Almost every word in the preceding sentence is false. Archer Fairfax had not suffered a broken limb. He has never before set foot in Eton. His name was not Archer Fairfax. And he was not, in fact, even a he.
This is a story of a girl who fooled a thousand boys, a boy who fooled an entire country, a partnership that would change the fate of realms, and a power to change the greatest tyrant the world had ever known.
So good! I honestly have never read a better beginning in my life. Reading the first paragraph, I’m thinking: “Why should I care?” Then I read the first sentence of the second paragraph — “What a heck?” By the last sentence, I’m convinced this book is going to be fun, epic, and I’m dying to know what happens.
2. A Tale of Two Cities by Charles Dickens
“It was the best of times, it was the worst of times, it was the age of wisdom, it was the age of foolishness, it was the epoch of belief, it was the epoch of incredulity, it was the season of Light, it was the season of Darkness, it was the spring of hope it was the winter of despair, we had everything before us, we had nothing before us, we were all going direct to Heaven, we were all going direct the other way—in short, the period was so far like the present period, that some of its noisiest authorities insisted on its being received, for good or for evil, in the superlative degree of comparison only.”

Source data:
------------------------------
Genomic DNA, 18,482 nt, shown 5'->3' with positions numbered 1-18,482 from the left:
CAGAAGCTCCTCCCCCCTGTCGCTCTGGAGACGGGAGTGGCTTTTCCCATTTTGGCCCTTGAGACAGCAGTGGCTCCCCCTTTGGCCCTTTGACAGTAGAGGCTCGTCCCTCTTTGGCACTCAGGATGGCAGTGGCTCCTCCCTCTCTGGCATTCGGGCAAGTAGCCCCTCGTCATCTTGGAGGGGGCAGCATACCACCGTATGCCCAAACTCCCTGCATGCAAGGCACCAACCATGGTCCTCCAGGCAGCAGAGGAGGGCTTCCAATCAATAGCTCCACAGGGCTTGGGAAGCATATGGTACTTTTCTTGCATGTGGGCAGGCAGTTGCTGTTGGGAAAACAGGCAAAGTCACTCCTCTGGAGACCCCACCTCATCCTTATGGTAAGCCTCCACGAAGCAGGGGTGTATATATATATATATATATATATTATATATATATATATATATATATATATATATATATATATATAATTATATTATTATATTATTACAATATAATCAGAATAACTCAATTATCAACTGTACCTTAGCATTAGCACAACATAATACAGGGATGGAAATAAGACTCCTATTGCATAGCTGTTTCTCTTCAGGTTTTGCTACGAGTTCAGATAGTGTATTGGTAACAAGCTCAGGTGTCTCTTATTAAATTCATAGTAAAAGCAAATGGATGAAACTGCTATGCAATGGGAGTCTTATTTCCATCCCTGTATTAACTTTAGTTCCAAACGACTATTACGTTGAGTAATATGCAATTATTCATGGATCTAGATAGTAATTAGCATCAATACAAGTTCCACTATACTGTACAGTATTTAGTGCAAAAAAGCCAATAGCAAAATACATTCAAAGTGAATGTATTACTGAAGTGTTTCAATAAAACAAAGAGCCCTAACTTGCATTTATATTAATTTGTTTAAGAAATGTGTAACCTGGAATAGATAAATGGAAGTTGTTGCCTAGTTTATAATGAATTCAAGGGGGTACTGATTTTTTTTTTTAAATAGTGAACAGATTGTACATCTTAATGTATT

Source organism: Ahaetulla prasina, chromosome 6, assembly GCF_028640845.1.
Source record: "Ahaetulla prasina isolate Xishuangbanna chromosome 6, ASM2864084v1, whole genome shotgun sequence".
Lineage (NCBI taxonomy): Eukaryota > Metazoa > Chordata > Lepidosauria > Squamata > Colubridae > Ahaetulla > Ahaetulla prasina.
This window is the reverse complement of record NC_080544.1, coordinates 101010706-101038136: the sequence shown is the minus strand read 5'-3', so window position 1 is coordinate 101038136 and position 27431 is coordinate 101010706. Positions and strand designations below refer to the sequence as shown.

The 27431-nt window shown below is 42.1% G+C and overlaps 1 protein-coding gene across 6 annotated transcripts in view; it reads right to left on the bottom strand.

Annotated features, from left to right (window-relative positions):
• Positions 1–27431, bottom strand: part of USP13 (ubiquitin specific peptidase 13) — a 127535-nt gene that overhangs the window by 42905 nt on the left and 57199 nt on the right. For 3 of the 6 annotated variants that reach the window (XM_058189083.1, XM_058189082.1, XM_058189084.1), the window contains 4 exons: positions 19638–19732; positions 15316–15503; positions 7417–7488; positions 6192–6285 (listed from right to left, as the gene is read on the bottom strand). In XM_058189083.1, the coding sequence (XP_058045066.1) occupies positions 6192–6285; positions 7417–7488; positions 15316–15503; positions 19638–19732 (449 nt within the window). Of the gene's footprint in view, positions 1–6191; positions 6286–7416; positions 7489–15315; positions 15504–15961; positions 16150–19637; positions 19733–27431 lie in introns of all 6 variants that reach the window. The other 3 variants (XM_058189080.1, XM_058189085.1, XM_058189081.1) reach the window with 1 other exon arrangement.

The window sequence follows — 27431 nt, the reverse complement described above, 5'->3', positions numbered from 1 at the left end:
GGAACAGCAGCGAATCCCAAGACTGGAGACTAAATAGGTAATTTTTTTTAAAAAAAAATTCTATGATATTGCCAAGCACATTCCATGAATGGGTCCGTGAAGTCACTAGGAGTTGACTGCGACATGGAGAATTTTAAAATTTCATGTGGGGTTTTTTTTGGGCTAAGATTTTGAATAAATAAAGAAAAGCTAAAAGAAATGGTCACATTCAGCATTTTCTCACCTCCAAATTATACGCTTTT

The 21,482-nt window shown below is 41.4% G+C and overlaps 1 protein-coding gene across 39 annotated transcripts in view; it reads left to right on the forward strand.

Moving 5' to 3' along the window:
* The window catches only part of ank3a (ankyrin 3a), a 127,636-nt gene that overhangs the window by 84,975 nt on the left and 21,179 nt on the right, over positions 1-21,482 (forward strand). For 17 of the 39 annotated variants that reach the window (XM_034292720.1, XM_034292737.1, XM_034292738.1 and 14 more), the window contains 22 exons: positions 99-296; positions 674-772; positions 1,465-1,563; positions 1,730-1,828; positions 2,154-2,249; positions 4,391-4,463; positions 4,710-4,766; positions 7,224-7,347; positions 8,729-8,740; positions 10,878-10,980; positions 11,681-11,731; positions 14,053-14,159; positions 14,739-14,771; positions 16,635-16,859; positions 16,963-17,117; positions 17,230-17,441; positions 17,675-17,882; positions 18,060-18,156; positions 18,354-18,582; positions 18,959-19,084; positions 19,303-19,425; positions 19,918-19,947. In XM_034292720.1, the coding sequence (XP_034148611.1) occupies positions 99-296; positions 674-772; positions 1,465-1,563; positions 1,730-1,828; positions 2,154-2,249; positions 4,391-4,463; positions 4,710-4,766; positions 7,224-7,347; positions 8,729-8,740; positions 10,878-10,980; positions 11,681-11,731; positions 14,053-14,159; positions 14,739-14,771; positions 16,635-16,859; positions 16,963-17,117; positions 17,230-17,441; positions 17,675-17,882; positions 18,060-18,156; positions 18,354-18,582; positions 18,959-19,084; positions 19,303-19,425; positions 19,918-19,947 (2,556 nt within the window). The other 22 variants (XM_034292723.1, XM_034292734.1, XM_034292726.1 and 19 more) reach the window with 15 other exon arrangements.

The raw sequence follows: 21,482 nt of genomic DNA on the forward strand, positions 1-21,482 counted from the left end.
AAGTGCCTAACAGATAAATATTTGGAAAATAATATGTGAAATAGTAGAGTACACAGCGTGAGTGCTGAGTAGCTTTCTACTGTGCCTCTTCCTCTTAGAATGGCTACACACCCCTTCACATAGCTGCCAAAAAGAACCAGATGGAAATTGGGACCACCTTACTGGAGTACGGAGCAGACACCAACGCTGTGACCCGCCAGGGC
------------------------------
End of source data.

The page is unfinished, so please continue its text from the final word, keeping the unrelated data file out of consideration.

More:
How can something be both? From the beginning of the sentence, I want to know what’s going on. I’m hooked. The conclusion of the sentence show me sarcastic humor that I love. If you’ve never read Charles Dickens, you do not know what you are missing. He is a master writer. I can’t say that A Tale of Two Cities is a work that I loved. Reading the first two thirds of the book, I was wondering why it was on the list of the greatest books ever written. Then I read the last third and have been disturbed to my core. Personally, from the works of his I’ve read, I love David Copperfield. However, if you are going to study the beginnings of books, I think Dickens has the best beginnings in the trade. Read them, and judge for yourself.